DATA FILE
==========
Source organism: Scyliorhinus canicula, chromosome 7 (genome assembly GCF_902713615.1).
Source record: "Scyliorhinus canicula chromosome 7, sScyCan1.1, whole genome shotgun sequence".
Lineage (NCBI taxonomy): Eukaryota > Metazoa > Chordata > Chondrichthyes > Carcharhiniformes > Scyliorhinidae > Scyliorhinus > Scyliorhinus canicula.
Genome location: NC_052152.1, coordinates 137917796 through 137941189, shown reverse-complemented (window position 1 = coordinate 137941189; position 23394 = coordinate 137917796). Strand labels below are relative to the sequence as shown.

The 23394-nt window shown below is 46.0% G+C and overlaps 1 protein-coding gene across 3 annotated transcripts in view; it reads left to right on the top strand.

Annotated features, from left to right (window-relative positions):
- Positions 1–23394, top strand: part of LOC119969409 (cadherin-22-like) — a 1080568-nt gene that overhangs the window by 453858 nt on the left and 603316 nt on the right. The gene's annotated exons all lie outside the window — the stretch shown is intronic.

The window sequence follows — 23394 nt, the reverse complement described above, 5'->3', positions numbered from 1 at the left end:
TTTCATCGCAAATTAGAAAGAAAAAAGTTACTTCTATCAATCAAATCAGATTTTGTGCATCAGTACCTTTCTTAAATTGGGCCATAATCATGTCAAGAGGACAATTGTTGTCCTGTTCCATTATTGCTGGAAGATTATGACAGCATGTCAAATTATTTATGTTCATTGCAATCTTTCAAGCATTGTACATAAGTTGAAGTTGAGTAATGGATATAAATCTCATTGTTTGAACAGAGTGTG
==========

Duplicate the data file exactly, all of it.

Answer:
Source organism: Scyliorhinus canicula, chromosome 7 (genome assembly GCF_902713615.1).
Source record: "Scyliorhinus canicula chromosome 7, sScyCan1.1, whole genome shotgun sequence".
Lineage (NCBI taxonomy): Eukaryota > Metazoa > Chordata > Chondrichthyes > Carcharhiniformes > Scyliorhinidae > Scyliorhinus > Scyliorhinus canicula.
Genome location: NC_052152.1, coordinates 137917796 through 137941189, shown reverse-complemented (window position 1 = coordinate 137941189; position 23394 = coordinate 137917796). Strand labels below are relative to the sequence as shown.

The 23394-nt window shown below is 46.0% G+C and overlaps 1 protein-coding gene across 3 annotated transcripts in view; it reads left to right on the top strand.

Annotated features, from left to right (window-relative positions):
- Positions 1–23394, top strand: part of LOC119969409 (cadherin-22-like) — a 1080568-nt gene that overhangs the window by 453858 nt on the left and 603316 nt on the right. The gene's annotated exons all lie outside the window — the stretch shown is intronic.

The window sequence follows — 23394 nt, the reverse complement described above, 5'->3', positions numbered from 1 at the left end:
TTTCATCGCAAATTAGAAAGAAAAAAGTTACTTCTATCAATCAAATCAGATTTTGTGCATCAGTACCTTTCTTAAATTGGGCCATAATCATGTCAAGAGGACAATTGTTGTCCTGTTCCATTATTGCTGGAAGATTATGACAGCATGTCAAATTATTTATGTTCATTGCAATCTTTCAAGCATTGTACATAAGTTGAAGTTGAGTAATGGATATAAATCTCATTGTTTGAACAGAGTGTG